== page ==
If you’ve got a mortgage and you always make your monthly repayments, then you probably think that when your home loan matures, you own your house and have nothing else to pay. And yes, for most of us – those who have repayment mortgages - that’s the way it works.
But if you’re one of the estimated million-plus homeowners with an interest-only mortgage then when your mortgage finishes, you are going to have to repay the original amount you borrowed. With a repayment mortgage, your monthly payments are made up of interest and repaying the capital. But with interest-only, you pay (obviously enough) just the interest.
If you took out a mortgage in the 1980s or 1990s you may well have been sold an interest-only mortgage linked to an endowment policy. And you might still have the interest-only deal even if you’ve long got rid of the endowment. Or maybe you just took out an interest-only mortgage without arranging a repayment plan. Whichever, you have to repay the original sum borrowed on maturity. If you haven’t been saving regularly, this could cause problems.
Many who took out interest-only mortgages stayed on this basis because the monthly repayments are cheaper. According to this calculator if you took out a £130,000 25 year mortgage with a rate of 3% then your monthly payments on an interest-only loan would be £325, but on a repayment basis, £616. However, over the full 25 years you’d pay back £227,449 on the interest-only deal (the £130,000 originally borrowed plus £97,449 in interest) but £184,911 on the repayment. It’s lower because you’re reducing the £130,000 originally borrowed with every monthly payment so the interest is less.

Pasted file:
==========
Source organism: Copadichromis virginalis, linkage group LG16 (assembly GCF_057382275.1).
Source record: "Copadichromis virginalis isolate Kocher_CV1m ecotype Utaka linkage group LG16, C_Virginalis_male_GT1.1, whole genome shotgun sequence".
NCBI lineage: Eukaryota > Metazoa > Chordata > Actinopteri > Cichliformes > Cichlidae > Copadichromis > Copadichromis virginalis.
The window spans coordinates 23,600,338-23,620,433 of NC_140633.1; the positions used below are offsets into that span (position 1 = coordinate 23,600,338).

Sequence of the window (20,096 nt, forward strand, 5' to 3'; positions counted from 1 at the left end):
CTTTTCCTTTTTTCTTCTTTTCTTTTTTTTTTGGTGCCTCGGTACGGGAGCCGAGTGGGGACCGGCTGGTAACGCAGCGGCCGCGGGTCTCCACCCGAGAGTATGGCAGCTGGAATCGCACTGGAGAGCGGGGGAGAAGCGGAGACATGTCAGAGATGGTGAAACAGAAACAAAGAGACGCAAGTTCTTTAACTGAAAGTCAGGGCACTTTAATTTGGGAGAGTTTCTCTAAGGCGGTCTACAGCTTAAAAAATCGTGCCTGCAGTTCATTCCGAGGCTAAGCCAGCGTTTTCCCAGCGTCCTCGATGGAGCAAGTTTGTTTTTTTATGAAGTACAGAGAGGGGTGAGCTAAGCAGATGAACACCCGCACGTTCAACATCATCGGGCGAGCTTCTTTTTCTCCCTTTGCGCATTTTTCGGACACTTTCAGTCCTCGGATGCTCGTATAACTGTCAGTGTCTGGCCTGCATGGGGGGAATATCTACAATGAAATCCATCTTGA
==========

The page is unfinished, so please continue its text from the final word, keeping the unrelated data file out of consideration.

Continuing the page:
Having an interest-only mortgage is fine – as long as you know how you’re going to repay the capital at the end. Lenders have written to borrowers with interest-only loans to remind them of this – but, says the Financial Conduct Authority ‘customer engagement rates are low’ – in other words, people are ignoring the warnings.
So what should you do if you’ve got an interest-only loan? As long as you’ve got equity in your home then remortgaging onto a repayment deal is the best idea – and you’ll be able to pick up a good rate at the same time. Or if your mortgage still has at least five (and ideally 10 or more) years to go, then consider investing every month into a share Isa. If you only have a short time to go until the mortgage matures, then your options are limited: you’ll either have to save a lot of money into an savings account (you’re too close to repayment to risk investing). Or you could always sell up and repay the mortgage from the proceeds, using what’s left over to buy a new property. The one thing NOT to do is to ignore the situation: it won’t just go away. You will eventually have to repay what you borrowed: the sooner you sort this out, the less painful it will be.
See our guide to remortgaging here.
And our guide to investing here.